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Tunable synthesis of ZnO nanoparticles towards enhanced photocatalytic performance aided by X-ray diffraction and X-ray absorption experiments

Principal investigator

Project type
Znanstveno-istraživački projekti
Programme
Encouragement and exchange of participants in projects between MZO and DAAD
Financier
Ministry of Science and Education of the Republic of Croatia
Start date
Dec 1st 2019
End date
Dec 1st 2021
Status
Done
Total cost
22347 HRK
More information

Zinc oxide, ZnO is of interest in many applications as an important material with excellent combination of optical, electrical and microstructural properties. Lately, the Zno aroused a quite significant worldwide research interest owing to its photocatalysis property. Due to its nontoxicity and high photocatalytic activity, ZnO is increasingly used for the degradation of various environmental pollutants (1). Generally, the photocatalysis requires the effective adsorption of reactant molecules/ions on the surface of ZnO photocatalysts. As the adsorption states of specific molecules/ions are intrinsically determined by surface atomic structures of ZnO, the photocatalytic performance is strongly associated with the electronic structure and the shape of ZnO (2). To develop size and morphology controlled ZnO nanoparticles, synthesis route is of major importance. The starting zinc compound, synthesis procedure, chemical composition of solvent, nature of the precipitating agent, pH, temperature and time of ageing, all play an important role in understanding the mechanism of ZnO nanoparticles formation, with the pivotal emphasis put on the size and geometrical shape of ZnO particles. Particularly, in several recent papers Šarić et al. reported a strong influence of the synthesis route on the formation of ZnO nanoparticles, their size and geometrical shape (3-5).

Primary target of the proposed research is to get detailed insight into the relationship between structural, microstructural and morphological features of ZnO nanoparticles prepared: (a) solvothermally using the [Zn(acac)2·H2O] in the presence of organic additive (triethanolamines: MEA, DEA or TEA) and/or various solvent systems at 170 °C, (b) via thermal decomposition of [Zn(acac)2·H2O] (direct heating at ≥200°C). Finally, the detailed knowledge on structural features obtained from the room temperature (RT) Powder X-ray Diffraction (PXRD) and microscopy measurements (i.e Field Emission Scannning Electron Microscopy, FE-SEM) will serve as an input that will lead to establishment of a crossover towards desired photocatalytic activty of the targeted ZnO nanoparticles. The last and most demanding step will be achieved using the X-ray Absorption Spectroscopy (XAS) and X-ray photoemission spectroscopy (XPS) investigations in order to unveil the electronic structure of the synthesized ZnO nanoparticles, as the photocatalytic performances are strongly correlated with electronic structure and shape of ZnO. This will be the bottleneck that will give the output results, help to systemattically control and tune the preparation steps in order to deliver ZnO nanoparticels with the optimal photocatalytic performance estimated by the photodegradation of Rhodamine B (RhB), metil orange and metilen blue solutions. We will target the following research objectives: (i) design ZnO nanoparticles with different morphology via tuned synthetic procedures, (ii) identify the ZnO nanoparticles having the highest and optimal photocatalytic performance, (iii) develop the ZnO nanoparticles as functional materials with enhanced functionalities through the synergy of unveiled structural, electronic and photocatalytic features.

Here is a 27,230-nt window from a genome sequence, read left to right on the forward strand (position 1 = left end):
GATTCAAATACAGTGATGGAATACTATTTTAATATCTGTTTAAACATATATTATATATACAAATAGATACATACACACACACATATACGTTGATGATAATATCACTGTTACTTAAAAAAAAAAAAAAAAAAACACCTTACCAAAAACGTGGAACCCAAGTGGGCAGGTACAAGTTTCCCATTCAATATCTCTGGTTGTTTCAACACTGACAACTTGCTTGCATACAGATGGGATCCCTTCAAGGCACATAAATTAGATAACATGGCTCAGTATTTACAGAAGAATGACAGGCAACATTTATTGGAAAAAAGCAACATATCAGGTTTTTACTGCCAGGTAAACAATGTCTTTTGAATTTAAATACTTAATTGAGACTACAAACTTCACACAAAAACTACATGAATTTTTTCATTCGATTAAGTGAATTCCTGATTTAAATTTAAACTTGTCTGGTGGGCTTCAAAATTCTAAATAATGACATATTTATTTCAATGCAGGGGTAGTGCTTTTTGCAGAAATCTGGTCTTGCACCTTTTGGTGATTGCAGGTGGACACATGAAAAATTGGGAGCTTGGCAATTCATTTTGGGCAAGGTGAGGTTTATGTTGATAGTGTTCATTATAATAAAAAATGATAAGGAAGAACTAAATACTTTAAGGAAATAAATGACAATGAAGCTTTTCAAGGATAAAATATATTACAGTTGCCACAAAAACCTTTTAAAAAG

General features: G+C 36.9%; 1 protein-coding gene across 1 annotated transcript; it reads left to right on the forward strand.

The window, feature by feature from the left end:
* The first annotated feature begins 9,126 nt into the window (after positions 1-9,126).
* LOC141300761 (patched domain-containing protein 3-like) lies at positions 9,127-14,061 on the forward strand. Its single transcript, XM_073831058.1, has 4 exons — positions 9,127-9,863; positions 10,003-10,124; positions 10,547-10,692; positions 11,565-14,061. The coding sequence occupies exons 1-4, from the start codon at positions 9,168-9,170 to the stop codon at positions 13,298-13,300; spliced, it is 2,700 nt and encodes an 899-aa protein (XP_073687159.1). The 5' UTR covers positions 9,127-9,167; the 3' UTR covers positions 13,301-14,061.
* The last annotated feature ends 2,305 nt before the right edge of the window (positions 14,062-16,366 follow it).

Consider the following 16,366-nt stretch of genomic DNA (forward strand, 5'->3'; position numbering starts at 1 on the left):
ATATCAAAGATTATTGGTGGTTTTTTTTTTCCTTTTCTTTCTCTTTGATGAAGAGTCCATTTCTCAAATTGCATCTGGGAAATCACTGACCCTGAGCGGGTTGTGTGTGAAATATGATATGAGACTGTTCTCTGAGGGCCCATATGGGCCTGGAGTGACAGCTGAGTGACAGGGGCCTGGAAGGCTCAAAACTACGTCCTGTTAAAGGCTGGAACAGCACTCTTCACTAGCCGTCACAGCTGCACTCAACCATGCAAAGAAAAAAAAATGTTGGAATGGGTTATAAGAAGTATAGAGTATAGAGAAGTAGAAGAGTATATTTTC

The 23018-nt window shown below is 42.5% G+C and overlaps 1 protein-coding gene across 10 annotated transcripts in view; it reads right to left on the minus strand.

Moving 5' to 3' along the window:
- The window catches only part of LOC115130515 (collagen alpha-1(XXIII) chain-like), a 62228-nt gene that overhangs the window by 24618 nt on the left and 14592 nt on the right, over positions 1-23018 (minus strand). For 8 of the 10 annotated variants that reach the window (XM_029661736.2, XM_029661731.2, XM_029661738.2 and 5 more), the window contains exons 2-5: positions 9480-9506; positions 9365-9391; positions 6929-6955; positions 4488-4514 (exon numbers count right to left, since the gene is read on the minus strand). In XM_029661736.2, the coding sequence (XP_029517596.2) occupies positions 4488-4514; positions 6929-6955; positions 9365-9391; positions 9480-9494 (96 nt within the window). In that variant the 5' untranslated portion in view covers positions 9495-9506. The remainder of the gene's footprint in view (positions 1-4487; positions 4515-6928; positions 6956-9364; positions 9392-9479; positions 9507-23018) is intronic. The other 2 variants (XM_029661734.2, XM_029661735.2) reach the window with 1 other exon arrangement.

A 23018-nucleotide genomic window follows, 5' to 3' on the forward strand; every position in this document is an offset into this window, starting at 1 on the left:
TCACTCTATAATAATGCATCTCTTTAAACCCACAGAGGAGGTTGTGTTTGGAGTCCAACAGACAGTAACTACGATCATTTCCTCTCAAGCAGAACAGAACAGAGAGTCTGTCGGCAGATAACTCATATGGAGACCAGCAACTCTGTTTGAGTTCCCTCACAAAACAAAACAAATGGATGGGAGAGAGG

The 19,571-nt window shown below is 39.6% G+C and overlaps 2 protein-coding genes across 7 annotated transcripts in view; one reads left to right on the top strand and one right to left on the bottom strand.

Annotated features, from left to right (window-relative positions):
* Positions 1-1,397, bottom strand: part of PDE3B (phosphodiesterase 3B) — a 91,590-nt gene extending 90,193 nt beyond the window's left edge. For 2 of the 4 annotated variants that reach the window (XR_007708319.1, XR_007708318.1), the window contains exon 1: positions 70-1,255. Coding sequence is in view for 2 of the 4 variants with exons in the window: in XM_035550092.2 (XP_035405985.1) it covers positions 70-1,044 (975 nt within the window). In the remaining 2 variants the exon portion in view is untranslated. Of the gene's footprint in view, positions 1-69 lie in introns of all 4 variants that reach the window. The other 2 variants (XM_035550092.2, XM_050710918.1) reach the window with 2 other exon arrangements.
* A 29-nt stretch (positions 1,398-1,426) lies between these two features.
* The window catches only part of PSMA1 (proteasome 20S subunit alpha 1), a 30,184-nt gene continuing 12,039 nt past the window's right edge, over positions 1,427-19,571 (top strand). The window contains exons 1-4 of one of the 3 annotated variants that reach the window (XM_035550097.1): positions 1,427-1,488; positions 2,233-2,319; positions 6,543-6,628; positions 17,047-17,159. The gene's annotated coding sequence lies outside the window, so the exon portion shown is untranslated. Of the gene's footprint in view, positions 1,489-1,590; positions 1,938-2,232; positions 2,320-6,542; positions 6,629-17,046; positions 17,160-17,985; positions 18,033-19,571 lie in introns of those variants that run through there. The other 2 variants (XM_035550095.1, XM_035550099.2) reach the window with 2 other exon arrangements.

(1) M.R. Hoffmann, Chem. Rev., 1995, 95, 69; (2) R. Boppella, et al. J. Phys. Chem. C, 2013, 117, 4597; (3) A. Šarić, et al. J. Alloys Compd., 2015, 652, 9; (4) A. Šarić, et al. ChemistrySelect, 2017, 2, 10038; (5) A. Šarić, et al. J. Mol. Struct., 2019, 1178, 251.

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